Miles Away: Suspected hit-and-run driver can't be found

Miles Away: Suspected hit-and-run driver can't be found
Janneh Trench, 35, of Vacherie
Janneh Trench, 35, of Vacherie
The remains of the vehicle Trench allegedly was driving
The remains of the vehicle Trench allegedly was driving

(WVUE) - Police say they know who's responsible for a tragic accident that killed an LSU student from the north shore. Yet, months after the crash, the local man can't be found.

In Baton Rouge, students fired up an airboat at the LSU College of Agriculture, and it isn't any airboat. It's a research vessel that students studying renewable natural resources will use in the field.

Tossing a little water on it, student Taylor Tycer announced, "I dedicate this boat to Eric Fabre." She christened Research Vessel Eric Fabre in memory of the beloved student from Slidell who loved the outdoors.

"It just exemplifies everything about Eric. Just that whole sun setting, and he would be very proud, humbled. He would be very proud," Jack Fabre, Eric's father, said.

Eric Fabre would have been a senior at LSU this year, but over the summer, the 20-year-old's life was tragically cut short when he became the victim of a hit-and-run accident in Baton Rouge. Jack remembers getting the awful phone call. "One of those middle of the night, three o'clock in the morning phone calls that's never good typically when the phone rings, and we got the word, and I just basically fell to the ground," Jack said. He and Eric's stepmom, Michelle, couldn't believe what they had heard.

Seven months later, that pain hasn't healed. Police haven't arrested the man they say is responsible, 35-year-old Janneh Trench of Vacherie. "That's the frustrating part, to know who it is who the police are after, and yet, he remains on the street," Jack said. Baton Rouge police tell FOX 8 the U.S. Marshal's Office is now assisting in the search for Trench.

Two arrest warrants spell out that he's wanted on several charges, including hit and run, obstruction of justice and simple arson. "That's the scary part, that possibly he'll do this, you know, some other family could suffer the same tragedy that we have," Jack said.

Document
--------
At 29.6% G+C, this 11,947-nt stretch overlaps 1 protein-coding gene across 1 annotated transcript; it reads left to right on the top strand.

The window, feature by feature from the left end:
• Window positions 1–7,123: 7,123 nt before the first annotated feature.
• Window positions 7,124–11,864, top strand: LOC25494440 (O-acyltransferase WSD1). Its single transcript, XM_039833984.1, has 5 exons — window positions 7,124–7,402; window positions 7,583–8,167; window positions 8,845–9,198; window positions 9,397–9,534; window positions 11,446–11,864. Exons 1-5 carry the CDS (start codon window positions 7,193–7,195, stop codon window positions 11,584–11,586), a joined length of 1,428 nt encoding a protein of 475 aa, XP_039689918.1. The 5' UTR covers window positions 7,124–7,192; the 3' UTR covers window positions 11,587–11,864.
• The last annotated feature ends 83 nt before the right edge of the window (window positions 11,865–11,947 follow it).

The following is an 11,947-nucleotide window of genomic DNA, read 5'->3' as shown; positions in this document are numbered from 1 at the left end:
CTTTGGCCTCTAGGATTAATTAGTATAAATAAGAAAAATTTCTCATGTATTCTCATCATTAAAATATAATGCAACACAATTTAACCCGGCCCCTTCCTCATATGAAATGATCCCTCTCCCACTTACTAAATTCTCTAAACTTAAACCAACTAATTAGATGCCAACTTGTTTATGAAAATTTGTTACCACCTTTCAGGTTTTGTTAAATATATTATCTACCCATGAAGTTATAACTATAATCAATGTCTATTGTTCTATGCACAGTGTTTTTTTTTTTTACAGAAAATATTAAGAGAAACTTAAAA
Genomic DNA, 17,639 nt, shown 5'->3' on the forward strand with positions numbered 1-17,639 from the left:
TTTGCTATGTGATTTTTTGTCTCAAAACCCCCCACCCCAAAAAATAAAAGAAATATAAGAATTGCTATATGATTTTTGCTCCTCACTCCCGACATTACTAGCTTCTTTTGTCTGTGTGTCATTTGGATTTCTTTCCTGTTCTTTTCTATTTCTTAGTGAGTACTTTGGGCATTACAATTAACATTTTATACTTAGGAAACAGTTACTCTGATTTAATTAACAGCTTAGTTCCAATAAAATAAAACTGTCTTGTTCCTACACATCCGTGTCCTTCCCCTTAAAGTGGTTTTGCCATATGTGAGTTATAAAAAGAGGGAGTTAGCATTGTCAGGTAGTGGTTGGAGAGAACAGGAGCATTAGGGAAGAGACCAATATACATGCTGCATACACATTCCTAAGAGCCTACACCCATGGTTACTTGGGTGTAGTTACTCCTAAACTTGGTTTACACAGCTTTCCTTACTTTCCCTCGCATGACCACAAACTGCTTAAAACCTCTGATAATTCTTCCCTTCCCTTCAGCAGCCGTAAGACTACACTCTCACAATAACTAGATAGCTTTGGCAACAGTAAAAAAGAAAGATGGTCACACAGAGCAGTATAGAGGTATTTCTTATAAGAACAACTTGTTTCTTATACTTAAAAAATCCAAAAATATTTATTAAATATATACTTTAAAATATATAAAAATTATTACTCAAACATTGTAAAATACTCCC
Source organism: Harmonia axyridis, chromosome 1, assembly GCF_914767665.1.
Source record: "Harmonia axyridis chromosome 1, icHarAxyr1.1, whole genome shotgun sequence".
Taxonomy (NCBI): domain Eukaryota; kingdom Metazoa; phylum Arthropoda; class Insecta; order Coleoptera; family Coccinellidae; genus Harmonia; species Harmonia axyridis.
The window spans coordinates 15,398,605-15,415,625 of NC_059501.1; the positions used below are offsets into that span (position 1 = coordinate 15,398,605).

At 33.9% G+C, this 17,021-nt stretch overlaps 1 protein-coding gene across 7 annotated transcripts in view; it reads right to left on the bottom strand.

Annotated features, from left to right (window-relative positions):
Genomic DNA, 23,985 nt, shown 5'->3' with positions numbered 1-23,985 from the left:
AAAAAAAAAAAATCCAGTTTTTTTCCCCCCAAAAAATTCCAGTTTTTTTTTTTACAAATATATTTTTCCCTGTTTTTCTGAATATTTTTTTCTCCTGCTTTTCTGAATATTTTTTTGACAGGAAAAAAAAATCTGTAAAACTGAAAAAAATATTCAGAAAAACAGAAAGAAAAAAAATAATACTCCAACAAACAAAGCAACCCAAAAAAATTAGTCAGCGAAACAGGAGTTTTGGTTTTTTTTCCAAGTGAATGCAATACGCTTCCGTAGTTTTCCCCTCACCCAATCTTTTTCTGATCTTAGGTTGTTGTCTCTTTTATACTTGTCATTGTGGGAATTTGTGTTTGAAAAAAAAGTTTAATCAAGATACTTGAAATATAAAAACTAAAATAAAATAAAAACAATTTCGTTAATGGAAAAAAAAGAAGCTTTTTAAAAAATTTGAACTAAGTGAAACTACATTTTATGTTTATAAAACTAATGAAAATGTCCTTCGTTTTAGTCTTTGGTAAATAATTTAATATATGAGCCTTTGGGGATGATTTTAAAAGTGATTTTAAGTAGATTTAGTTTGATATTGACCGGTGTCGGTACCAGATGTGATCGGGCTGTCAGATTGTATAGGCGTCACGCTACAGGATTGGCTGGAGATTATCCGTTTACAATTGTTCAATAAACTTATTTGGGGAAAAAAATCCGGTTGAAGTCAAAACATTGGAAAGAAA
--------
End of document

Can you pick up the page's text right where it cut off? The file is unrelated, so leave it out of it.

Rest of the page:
He remembers the night of June 20th well. He had spoken to his son that evening on the phone. Eric and some friends had gone bowling. He says they headed to grab a quick bite just a few blocks away. Eric's friends were in one car, and Eric was driving just behind them, on his motor scooter.

"In an instant, they saw the light from his scooter go down," Jack said. They stopped immediately and rushed to help. Speeding away he says Eric's friends described a reddish Chrysler 300 that had come from behind them so fast. "So the person didn't really even stop.. just hit him and continued on," explained Jack. According to him, several hours later, someone called in a report of a car that had been burned, matching the description.

The arrest warrants detail that investigators found Janneh Trench's name on "unburnt paperwork in the vehicle." It explains the burned suspect vehicle had "damage to the front bumper"... "consistent with that of striking the rear of a motorcycle."

The arrest warrants also explain cell phone records show Trench used his phone before and after the accident, and the cell tower used was in "close proximity of the crash." According to police, the registered owner of the vehicle told them Trench was the primary driver. The warrant spells out the car's registered owner spoke with Trench after the incident and "he was remorseful about the events that had taken place." Yet, Janneh Trench has never turned himself in and remains at large.

"We ourselves have traveled to his hometown, handed out flyers, trying to get the word out. We've done that in Vacherie. We've done that in New Orleans," Jack said.

A grieving father pleads for the public's help, to the suspect's friends and family and to Janneh Trench himself. "For those who have children, if you put yourself in our shoes, you would hope that somebody would come forward - or this man himself take responsibility for what he's done and do the right thing," Jack said.

When he was killed, Eric Fabre was two weeks shy of his 21st birthday when he planned to propose to his high school sweetheart, Taylor. He had aspirations to be a wildlife and fisheries agent. He loved the outdoors.

"[The renewable natural resources students] were gonna be taking an airboat that he worked on and refurbished on a trip to Texas to take samples and things," Jack said. "If it had a motor or an engine on it, he could fix it," Jack explained.

But Eric never got that chance. "But he will get a lot of chances for as long as that boat is running," LSU graduate student Kristin DeMarco said.

At LSU, students and school leaders dedicated a newly refurbished airboat in Eric's name. "He touched a lot of lives and his spirit goes on and on each and every day through you and through what you're accomplishing," LSU President F. King Alexander told a crowd of more than 100 people gathered for the special ceremony.

"I just couldn't be happier to have a little bit of him out there with us. I couldn't feel safer. I couldn't feel more protected, and it's just knowing that some part of him is out there with us.. that boat.. and this program and everyone who is touched by his life will be better off and safer and happier," DeMarco said.

As long as they've got this boat, a piece of Eric Fabre will live on. It's something his family tries to focus on. Still, they want justice, knowing the man police believe is responsible for taking it all away is still free.

If you've seen Janneh Trench or know where he may be, call Crimestoppers at 504-822-1111. You could be eligible for a reward, up to $2,500.

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